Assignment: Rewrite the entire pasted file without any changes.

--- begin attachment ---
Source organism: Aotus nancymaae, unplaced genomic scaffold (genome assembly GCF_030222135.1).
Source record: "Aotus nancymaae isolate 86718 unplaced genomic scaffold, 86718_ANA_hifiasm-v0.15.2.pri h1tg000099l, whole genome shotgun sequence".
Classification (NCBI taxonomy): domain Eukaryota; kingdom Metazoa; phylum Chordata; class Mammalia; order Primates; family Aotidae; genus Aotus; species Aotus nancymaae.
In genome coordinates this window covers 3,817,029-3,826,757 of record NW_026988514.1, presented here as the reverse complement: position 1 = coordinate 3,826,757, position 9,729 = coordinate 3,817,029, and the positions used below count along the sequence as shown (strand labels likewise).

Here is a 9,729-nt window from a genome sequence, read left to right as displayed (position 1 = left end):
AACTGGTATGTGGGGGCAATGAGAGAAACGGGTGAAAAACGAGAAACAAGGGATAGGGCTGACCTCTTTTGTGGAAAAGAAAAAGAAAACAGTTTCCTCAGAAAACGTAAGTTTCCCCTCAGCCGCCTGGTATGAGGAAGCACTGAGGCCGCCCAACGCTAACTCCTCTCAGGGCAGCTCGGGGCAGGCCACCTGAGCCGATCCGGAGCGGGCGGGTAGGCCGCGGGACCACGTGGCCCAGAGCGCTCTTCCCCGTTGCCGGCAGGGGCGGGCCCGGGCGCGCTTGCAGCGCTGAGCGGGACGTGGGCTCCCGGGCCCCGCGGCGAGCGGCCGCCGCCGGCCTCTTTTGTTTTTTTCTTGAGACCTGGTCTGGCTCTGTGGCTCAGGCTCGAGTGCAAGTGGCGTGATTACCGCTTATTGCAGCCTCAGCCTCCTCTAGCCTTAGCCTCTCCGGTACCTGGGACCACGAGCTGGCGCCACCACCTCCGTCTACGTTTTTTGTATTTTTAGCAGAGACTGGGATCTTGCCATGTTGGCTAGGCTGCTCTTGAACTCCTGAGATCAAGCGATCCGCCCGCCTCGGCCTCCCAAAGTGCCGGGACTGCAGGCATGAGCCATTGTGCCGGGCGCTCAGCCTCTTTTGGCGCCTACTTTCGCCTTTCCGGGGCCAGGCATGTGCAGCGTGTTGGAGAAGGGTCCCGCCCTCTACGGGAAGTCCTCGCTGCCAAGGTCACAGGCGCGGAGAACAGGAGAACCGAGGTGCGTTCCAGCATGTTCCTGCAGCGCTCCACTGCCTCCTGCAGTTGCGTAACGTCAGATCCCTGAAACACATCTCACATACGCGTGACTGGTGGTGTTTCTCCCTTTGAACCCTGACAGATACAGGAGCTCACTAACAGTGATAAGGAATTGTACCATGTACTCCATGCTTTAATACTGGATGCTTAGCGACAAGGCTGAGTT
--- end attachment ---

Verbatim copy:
Source organism: Aotus nancymaae, unplaced genomic scaffold (genome assembly GCF_030222135.1).
Source record: "Aotus nancymaae isolate 86718 unplaced genomic scaffold, 86718_ANA_hifiasm-v0.15.2.pri h1tg000099l, whole genome shotgun sequence".
Classification (NCBI taxonomy): domain Eukaryota; kingdom Metazoa; phylum Chordata; class Mammalia; order Primates; family Aotidae; genus Aotus; species Aotus nancymaae.
In genome coordinates this window covers 3,817,029-3,826,757 of record NW_026988514.1, presented here as the reverse complement: position 1 = coordinate 3,826,757, position 9,729 = coordinate 3,817,029, and the positions used below count along the sequence as shown (strand labels likewise).

Here is a 9,729-nt window from a genome sequence, read left to right as displayed (position 1 = left end):
AACTGGTATGTGGGGGCAATGAGAGAAACGGGTGAAAAACGAGAAACAAGGGATAGGGCTGACCTCTTTTGTGGAAAAGAAAAAGAAAACAGTTTCCTCAGAAAACGTAAGTTTCCCCTCAGCCGCCTGGTATGAGGAAGCACTGAGGCCGCCCAACGCTAACTCCTCTCAGGGCAGCTCGGGGCAGGCCACCTGAGCCGATCCGGAGCGGGCGGGTAGGCCGCGGGACCACGTGGCCCAGAGCGCTCTTCCCCGTTGCCGGCAGGGGCGGGCCCGGGCGCGCTTGCAGCGCTGAGCGGGACGTGGGCTCCCGGGCCCCGCGGCGAGCGGCCGCCGCCGGCCTCTTTTGTTTTTTTCTTGAGACCTGGTCTGGCTCTGTGGCTCAGGCTCGAGTGCAAGTGGCGTGATTACCGCTTATTGCAGCCTCAGCCTCCTCTAGCCTTAGCCTCTCCGGTACCTGGGACCACGAGCTGGCGCCACCACCTCCGTCTACGTTTTTTGTATTTTTAGCAGAGACTGGGATCTTGCCATGTTGGCTAGGCTGCTCTTGAACTCCTGAGATCAAGCGATCCGCCCGCCTCGGCCTCCCAAAGTGCCGGGACTGCAGGCATGAGCCATTGTGCCGGGCGCTCAGCCTCTTTTGGCGCCTACTTTCGCCTTTCCGGGGCCAGGCATGTGCAGCGTGTTGGAGAAGGGTCCCGCCCTCTACGGGAAGTCCTCGCTGCCAAGGTCACAGGCGCGGAGAACAGGAGAACCGAGGTGCGTTCCAGCATGTTCCTGCAGCGCTCCACTGCCTCCTGCAGTTGCGTAACGTCAGATCCCTGAAACACATCTCACATACGCGTGACTGGTGGTGTTTCTCCCTTTGAACCCTGACAGATACAGGAGCTCACTAACAGTGATAAGGAATTGTACCATGTACTCCATGCTTTAATACTGGATGCTTAGCGACAAGGCTGAGTT